Has anyone out there considered the impact of call centers on a company brand?

I have been considering this question, as part of looking at the interaction between call centers and marketing organizations, and the following comes to mind:

1. Companies spend considerable time and effort communicating their Brand Promise to the market yet little time and effort communicating this to call center agents.

2. Call Centers are an integral part of the Brand Image - i.e. the call center is a key vehicle through which a company's brand is conveyed to the market as part of how the agent interacts with customers. Yet I suspect that few marketing organizations adequately consider this role of the call center agents and even fewer companies prepare the agents to assume this function.

2. Call centers have the potential to be a vehicle though which a company can capture and/or measure a customer's Brand Experience - i.e the customer-agent interaction is a point in time at which a company can implicitly or explicitly measure the extent to which a customer perceives the brand experience equating the brand promise. However, most call center metrics are focused on the efficiency/productivity of the agent rather than the experience of the customer and as such the opportunity to evaluate brand experience is either forgotten or overlooked.

I would welcome your thoughts, experiences etc.

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The greatest experience of my life was when I joined Gateway 2000 computers in 1995 and we tackled exactly this issue. The work we did on the brand and delivering what we called the "ideal customer experience" resulted in Gateway going from the number 7 PC Manufacturer to number 2, growing at twice the industry average for 3 straight years, winning the equivalent of the JD Powr award for Customer Satisfaction 3 straight years and being named one of the top 5 brands in the US based on customer loyalty with 53% of our sales coming through referrals. I would be happy to share with you how we did it.
Very good point but one which forward thinking companies are changing.
Becoming ever increasingly popular in Australia is Notional Promoter Score (NPS) where customers are are asked how much they would recommend or promote the organisation after they have had an interaction with the call centre. Under 5 is negative , 6-8 is neutral and 9-10 is positive. By measuring the score of how much customers would actually promote the organisation gives you a measure of customer satisfaction. Obviously its much more complex than this but you get the idea. i have noticed this being introduced by organisations that are mainly call centre based or have a heavy reliance on call centres ie the marketing is already geared to the measure and promote the call centre. Traditional companies are I regret always slow to see and measure the value of their call centre.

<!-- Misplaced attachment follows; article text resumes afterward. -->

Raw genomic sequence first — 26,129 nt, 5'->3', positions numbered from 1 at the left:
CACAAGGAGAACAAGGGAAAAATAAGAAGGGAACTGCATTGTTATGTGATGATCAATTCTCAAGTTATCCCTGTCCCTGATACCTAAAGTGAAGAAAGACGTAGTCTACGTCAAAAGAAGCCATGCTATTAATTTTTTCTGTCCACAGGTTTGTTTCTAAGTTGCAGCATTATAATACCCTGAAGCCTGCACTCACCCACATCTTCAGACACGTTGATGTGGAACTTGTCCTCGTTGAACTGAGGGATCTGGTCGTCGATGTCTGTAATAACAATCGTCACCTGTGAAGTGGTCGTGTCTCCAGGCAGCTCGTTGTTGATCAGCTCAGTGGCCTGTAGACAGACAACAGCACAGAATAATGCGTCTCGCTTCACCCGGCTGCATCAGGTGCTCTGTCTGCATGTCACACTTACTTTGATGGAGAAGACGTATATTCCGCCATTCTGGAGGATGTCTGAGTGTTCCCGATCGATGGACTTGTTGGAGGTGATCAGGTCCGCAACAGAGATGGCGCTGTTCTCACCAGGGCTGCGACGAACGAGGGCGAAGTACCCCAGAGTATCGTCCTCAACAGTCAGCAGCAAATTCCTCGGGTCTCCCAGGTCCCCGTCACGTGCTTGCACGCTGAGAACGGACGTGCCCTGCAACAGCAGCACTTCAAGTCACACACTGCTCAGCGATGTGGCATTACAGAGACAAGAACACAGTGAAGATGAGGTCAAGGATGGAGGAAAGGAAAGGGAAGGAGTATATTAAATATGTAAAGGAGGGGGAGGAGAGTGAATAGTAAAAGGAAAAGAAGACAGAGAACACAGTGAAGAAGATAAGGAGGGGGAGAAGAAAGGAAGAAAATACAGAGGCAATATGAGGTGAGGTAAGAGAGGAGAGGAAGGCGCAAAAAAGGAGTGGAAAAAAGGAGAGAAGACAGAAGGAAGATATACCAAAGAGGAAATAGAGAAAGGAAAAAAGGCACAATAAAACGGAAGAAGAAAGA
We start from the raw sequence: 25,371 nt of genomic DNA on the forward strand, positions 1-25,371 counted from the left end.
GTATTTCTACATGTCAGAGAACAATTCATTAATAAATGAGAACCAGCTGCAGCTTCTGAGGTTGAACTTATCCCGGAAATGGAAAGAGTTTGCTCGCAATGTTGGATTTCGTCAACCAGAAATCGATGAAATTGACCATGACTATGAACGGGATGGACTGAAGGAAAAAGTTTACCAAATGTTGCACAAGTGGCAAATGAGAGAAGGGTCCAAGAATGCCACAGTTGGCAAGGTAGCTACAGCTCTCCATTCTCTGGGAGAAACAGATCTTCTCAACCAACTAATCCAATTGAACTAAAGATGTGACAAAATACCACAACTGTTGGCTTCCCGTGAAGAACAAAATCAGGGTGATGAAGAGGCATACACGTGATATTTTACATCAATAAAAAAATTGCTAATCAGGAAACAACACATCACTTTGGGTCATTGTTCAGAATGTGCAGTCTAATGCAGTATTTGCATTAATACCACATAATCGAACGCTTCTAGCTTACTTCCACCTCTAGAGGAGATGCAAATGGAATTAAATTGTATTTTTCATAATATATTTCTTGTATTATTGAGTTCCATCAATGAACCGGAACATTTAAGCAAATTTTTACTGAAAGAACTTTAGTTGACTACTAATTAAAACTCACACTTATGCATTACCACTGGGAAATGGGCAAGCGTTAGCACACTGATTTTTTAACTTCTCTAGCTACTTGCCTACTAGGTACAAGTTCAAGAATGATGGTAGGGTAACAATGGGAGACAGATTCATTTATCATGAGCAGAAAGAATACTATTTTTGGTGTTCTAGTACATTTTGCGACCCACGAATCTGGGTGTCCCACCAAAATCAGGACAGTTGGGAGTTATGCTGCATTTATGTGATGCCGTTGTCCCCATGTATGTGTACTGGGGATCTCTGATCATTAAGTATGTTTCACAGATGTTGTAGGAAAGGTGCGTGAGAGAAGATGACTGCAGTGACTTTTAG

In communicating with the call centre I again totally agree. It is one of the key 5 planks in good call centre management (I won't digress by going into those here). In one organisation where I managed their call centre my brief was to expand its call volume. Stage one was to increase the footprint across the organisation so we 'internally marketed' the product to the entire staff. In this I involved the call centre team and we offer the centre to assist the rest of the organisation with their work. instead of being locked away in a corner doing our thing we shone a light on our work and showed how it enhanced and impacted the rest of the organisation. Very soon we received more info and requests for help and soon become the ears and eyes of the organisation. Big mind shift just by opening up. involving the agents in the conversation gave them more info and a sense of worth and had a huge impact on morale.
Hope this is of use. If you need any more drop me a note
Let me address each of your points.
1. This is true but having to describe a brand is like expressing how a person should feel when eating a particular food. Branding often is viewed simply as the logo when in fact it is what the company represents. There are logos that no one knows but when you tell them the name immediately is associated with a particular value statement. In the case of call centers what does that generic brand conjure up in terms of images. For me at least, and maybe because I understand the space, it offers two things; complaints (inbound) and unwanted solicitation (outbound). Now we all know that there are many other positive messages that can occur but this is the branding loss that has taken place.
2. We have to remember that no matter how hard we want to be front stage we are an enabling business activity (you notice I refrained from using the term 'service function' although in all due respect we are). For this reason it's not about all of the things that we do to amplify the business message for the client it's about how we work as a seamless part of the clients delivery solution. In fact, the better positioning to talk about the world class nature of our call center partner is when you are working with the client on leveraging a sale. Otherwise, if placed in marketing statements it sounds like we have to have a call center because of either problems or because we are going to bug you with unsolicited phone calls.
2. (ah.. maybe 3! haha) Absolutely! The problem is as you pointed out inward operational efficiency concerns... often driven by SLAs. To really be of value a customer dash board would be a real promotion point to allow real-time insight into volumes and complaint/issue areas. Would insulate a bit of the detail so that we don't get into a micro managing situation, rather information that provides the client with information that they can use to guage performance behavior on their end (not the call center).

Hope this is of some added value. J. Durant, IIOM-Chairman (


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